My survey of ACEA 3 oils. 7 syn, 3 semis & a DINO!

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Aug 12, 2003
After a lecture from my mechanic on the virtues of race oils and Castrol GTX 15w-40, I wanted to find out which otc oils would actually meet his customer's specs instead of the olde-school GTX he uses.
Heavy 50w film strength seems to be what racers are obessed with. He uses Valvoline Racing 50w and changes 1000-2000 miles and wants nothing to do with Long-Life oils. As far as M1 15w-50 goes, he experienced a cam bearing failure on his S6 and had a 944T sitting there in the shop with a blown engine, M1 red label jug was visible through the rear hatch. So in 50w that leaves Syntec 5w-50 and Synpower 20w-50 for people who are looking to go the 50w synthetic route.
The surprise here is the dino oil meeting ACEA 3. I have heard synthetic oil proponets say no way can a dino meet ACEA3, here is the proof- it does.
Here is the list I made, please add any ones I missed.

Chevron Delo 400 15w-40
Valvoline SynPower 5w-40, 20w-50
Durablend 10w-40, 20w-50
Castrol Syntec 20w-50, 5w-50, 0w-30 (German only)
Synthetic Blend 10w-40
Mobil 1 0w-40, 15w-50

It was reported here Quaker State Synthetic 5w-30 meets ACEA 3, but the bottle I checked did not say so, few 30w oils do meet the required 3.5 HT/HS value.
Some one should find out if Kendall 5w-40 Full Synth meets it, probally does. I hate PDFs.
I hope this helps people decide, and keep away from non-ACEA 3 oils for cars which require tham.
PENTOSYNTH 5W-40 meets A3/B3, API SJ-EC,CF, Saab cars to 2002, BMW [Longlife], DaimlerChrysler (MB 229.1), VW 502/505 and Porsche. Sounds good to me.
All Q.S. labels have the same lingo....meets European ACEA specs....etc....however, the A3 comes from the PDF file on their website showing the specs of their oils.

Oh, and you forgot Syntec 10-40. Where on the dino oils did you see an A3 qualification?
Some more ACEA A3 oils, although you probably won't find them in the US:

Castrol TWS Motorsport 10w-60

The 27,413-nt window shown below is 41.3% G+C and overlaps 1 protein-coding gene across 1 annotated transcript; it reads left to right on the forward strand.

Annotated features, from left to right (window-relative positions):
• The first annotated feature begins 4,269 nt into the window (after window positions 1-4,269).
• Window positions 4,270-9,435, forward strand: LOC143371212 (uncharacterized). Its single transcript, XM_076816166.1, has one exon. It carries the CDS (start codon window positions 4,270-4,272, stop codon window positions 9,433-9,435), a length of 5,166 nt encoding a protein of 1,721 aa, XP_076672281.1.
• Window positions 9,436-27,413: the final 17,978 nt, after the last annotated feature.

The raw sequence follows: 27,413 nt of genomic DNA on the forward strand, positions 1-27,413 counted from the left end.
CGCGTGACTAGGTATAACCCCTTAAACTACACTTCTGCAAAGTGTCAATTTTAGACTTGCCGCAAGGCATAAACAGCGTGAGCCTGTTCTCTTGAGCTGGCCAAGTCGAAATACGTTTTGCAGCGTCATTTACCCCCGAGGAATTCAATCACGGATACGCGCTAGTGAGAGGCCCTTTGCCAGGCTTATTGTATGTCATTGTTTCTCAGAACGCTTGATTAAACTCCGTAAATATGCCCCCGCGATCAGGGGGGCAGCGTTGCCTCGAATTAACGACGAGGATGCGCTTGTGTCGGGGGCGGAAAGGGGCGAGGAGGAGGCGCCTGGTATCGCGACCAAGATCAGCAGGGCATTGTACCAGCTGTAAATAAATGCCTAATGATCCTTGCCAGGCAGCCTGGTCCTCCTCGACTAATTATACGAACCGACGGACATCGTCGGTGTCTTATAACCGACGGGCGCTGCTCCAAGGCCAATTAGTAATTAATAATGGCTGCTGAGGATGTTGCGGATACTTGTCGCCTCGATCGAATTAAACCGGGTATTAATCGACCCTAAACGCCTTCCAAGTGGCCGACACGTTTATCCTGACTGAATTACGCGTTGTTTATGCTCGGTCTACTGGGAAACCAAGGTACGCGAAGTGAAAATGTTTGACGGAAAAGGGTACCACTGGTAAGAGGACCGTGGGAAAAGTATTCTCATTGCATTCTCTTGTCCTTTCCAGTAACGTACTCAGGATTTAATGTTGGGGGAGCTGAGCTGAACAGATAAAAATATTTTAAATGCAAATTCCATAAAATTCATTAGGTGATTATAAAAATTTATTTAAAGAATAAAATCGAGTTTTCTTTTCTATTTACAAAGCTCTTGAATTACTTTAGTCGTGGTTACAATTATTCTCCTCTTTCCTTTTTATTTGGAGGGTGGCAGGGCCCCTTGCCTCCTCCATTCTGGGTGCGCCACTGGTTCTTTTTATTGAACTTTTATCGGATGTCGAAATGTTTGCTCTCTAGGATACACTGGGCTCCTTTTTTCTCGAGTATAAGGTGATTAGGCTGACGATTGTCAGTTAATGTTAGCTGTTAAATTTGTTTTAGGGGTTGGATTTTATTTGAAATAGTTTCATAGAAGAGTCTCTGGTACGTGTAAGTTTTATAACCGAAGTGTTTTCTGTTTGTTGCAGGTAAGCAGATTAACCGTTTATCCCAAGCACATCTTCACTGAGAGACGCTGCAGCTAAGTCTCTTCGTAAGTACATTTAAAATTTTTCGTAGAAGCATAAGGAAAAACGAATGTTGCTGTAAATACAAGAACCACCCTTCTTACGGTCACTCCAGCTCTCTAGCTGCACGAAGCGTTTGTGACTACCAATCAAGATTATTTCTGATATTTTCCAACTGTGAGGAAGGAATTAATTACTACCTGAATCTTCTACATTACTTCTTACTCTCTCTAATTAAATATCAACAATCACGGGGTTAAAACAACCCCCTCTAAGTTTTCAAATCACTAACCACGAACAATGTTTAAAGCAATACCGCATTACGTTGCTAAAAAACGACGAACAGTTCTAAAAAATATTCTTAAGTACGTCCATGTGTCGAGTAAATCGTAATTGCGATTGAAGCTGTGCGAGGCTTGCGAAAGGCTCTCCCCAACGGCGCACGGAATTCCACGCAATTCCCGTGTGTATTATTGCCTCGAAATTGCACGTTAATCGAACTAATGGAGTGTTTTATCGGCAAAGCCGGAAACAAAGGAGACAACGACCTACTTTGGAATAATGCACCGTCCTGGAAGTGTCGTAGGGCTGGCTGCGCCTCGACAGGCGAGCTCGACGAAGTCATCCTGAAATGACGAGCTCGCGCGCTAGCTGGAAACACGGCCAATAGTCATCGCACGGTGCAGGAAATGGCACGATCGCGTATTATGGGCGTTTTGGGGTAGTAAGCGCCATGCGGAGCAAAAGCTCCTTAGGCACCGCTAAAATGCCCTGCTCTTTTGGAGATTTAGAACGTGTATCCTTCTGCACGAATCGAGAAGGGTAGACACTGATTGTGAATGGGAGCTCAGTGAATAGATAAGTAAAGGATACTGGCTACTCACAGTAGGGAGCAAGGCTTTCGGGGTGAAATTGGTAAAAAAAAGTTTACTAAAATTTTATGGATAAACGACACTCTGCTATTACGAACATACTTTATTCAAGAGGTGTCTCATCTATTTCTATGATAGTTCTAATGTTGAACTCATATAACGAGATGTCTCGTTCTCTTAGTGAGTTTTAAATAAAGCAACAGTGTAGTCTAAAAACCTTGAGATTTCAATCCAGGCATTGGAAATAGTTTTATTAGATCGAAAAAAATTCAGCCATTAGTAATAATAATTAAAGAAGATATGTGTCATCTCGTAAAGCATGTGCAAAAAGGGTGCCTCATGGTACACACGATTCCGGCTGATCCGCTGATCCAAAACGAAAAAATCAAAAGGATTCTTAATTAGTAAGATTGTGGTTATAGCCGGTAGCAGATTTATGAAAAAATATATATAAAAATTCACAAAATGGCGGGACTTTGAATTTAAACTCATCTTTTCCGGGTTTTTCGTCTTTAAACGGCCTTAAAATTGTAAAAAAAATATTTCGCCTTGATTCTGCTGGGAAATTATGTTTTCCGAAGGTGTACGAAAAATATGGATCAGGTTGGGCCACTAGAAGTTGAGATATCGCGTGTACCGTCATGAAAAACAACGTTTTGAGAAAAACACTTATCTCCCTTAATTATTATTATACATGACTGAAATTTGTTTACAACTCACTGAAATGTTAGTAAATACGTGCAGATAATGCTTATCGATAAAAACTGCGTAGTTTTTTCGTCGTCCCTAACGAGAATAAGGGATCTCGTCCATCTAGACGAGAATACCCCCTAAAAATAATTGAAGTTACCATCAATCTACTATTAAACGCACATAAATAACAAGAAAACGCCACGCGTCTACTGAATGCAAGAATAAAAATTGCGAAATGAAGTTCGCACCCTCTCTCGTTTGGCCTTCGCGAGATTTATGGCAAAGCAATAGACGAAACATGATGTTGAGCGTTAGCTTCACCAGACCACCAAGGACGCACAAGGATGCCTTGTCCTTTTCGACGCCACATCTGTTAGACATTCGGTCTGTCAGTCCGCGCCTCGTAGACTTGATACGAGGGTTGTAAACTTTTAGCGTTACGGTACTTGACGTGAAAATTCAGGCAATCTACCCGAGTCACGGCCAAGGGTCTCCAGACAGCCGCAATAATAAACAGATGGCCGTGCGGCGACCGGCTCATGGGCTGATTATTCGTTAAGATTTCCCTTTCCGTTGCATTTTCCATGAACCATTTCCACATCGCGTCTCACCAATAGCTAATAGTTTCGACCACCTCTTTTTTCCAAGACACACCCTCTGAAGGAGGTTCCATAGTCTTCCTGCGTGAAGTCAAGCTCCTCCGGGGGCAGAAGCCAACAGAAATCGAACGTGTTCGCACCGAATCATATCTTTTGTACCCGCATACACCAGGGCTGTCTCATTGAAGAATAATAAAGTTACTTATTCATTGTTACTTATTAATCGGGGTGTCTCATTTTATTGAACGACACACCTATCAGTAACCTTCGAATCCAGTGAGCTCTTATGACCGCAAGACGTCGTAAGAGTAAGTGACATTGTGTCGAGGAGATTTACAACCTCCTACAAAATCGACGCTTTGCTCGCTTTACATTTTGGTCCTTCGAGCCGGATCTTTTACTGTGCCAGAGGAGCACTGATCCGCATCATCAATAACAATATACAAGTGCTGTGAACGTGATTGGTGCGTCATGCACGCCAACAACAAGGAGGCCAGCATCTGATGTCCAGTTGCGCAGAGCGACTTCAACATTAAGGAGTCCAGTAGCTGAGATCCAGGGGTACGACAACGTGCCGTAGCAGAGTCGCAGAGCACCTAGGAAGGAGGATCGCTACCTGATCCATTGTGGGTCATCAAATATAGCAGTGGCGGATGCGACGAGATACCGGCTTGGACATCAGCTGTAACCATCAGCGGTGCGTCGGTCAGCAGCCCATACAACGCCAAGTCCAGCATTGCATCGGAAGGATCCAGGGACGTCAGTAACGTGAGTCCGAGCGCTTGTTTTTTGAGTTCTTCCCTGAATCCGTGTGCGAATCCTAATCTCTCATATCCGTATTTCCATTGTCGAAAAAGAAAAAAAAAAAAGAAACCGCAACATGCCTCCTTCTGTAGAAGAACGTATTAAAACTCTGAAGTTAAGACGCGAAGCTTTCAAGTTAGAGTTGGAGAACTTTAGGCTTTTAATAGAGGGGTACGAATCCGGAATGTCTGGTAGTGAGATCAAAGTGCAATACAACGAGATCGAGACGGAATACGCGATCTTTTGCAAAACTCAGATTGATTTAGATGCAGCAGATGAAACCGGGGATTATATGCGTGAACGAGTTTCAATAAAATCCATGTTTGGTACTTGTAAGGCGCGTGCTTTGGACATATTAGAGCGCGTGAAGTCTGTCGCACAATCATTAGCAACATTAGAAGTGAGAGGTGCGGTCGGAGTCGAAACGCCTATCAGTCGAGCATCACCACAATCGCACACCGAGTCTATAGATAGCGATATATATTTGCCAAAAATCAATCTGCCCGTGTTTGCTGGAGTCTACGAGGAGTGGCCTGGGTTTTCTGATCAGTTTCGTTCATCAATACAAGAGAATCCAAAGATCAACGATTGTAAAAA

Castrol TXT Softec Plus 5w-30
Castrol Formula RS 0w-40
Castrol GTX Magnatec 5w-40 and 10w-40 (blend)
Motul 8100 Ester E-Tech 0w-40 (meets VW 502 00 / 505 00 / 503.01, Mercedes Benz 229.3 by the way)
Motul 8100 X-cess 5w-40 (meets VW 502 00 / 505 00, BMW ‘Long Life’, PORSCHE, Mercedes Benz 229.3)
Motul 6100 Synergie 10w-40 and 15w-50
Motul 4100 Turbolight 10w-40
Motul 4100 Power 15w-50
Castrol TXT Softec+ 5W-30 (aka BMW High Performance Synthetic) is ACEA A3

edit: Quattro Pete beat me to it
this can be found at BMW dealerships

[ August 21, 2003, 05:45 PM: Message edited by: quadrun1 ]
I wouldnt rule out M1 15w-50. In fact, I would bet it's better then most if not all of these other oils. Amsoil S2k 20w-50 is a nice oil too.

[ August 21, 2003, 05:48 PM: Message edited by: buster ]
Don't forget diesel oils like Delvac 1 5W-40 and Shell Rotella T Syn 5W-40, these aren't officially rated ACEA A3 but I think they'd meet this spec.

Many Amsoil & I think most Redline oils are A3 too.
You can use light oils for racing. It depends on what your running. Thicker is not always better. It entirely depends on the output of the engine and conditions it is put under.

Originally posted by **** in Falls Church:
Add AMSOIL ASL 5W-30, ATM 10W-30, TSO 0W-30.

If you look closely at the label and the Amsoil web site, these oils don't MEET the ACEA specs, they are "recommended for applications requiring" them. Big difference.
I'm confused. I just checked out Chevron's site to look into the claim that Delo 400 15W-40 multiweight motor oil is an "ACEA 3" certified product. (The link goes to a PDF.) First of all, what the heck is "ACEA 3"? I'm vaguely aware that ACEA has several alpha-numeric performance qualifications preceeded by "A" and "B" for gasoline fueled engines. The only ACEA qualifiers I found regarding Delo 400 15W-40 heavy duty "fleet" oil were ACEA "E3" & "E5". Aren't these European diesel engine service qualifiers? There were no "A" or "B" ACEA gasoline service qualifiers listed.
"A3--Stable, stay-in-grade oil intended for use in high performance gasoline engines and/or for extended drain intervals where specified by the engine manufacturer, and/or for year-round use of low viscosity oils, and/or for severe operating conditions as defined by the engine manufacturer."

Look at pages 5-11 for the actual requirements for gasoline engine oils (A), light duty diesel engine oils (B), and heavy duty diesel engine oils (E).

The point was that TSoA listed "ACEA" with no alpha performance or engine-type qualifiers in his original post - only a "3" numeric. Absolutely meaningless as presented.
Whoa, Chevron and I both used "ACEA 3" designation, but I guess it is as meaningless as random letters. I guess next time I'll just type whatever letters my alphabet soup says.
In North America, where highway speeds rarely exceed 100mph on average, the A3 spec isnt that important. Take an oil like M1 10w-30, which is not A3 certified. It never goes out of grade, yet there are oils that are A3 rated that do, under similar conditions. So you have to wonder how important it really is. The only reason some oils dont meet this spec is bc they are not thick enough..M1 as an example. If you are concerned, I'd just run a thicker weight oil that meets the spec.
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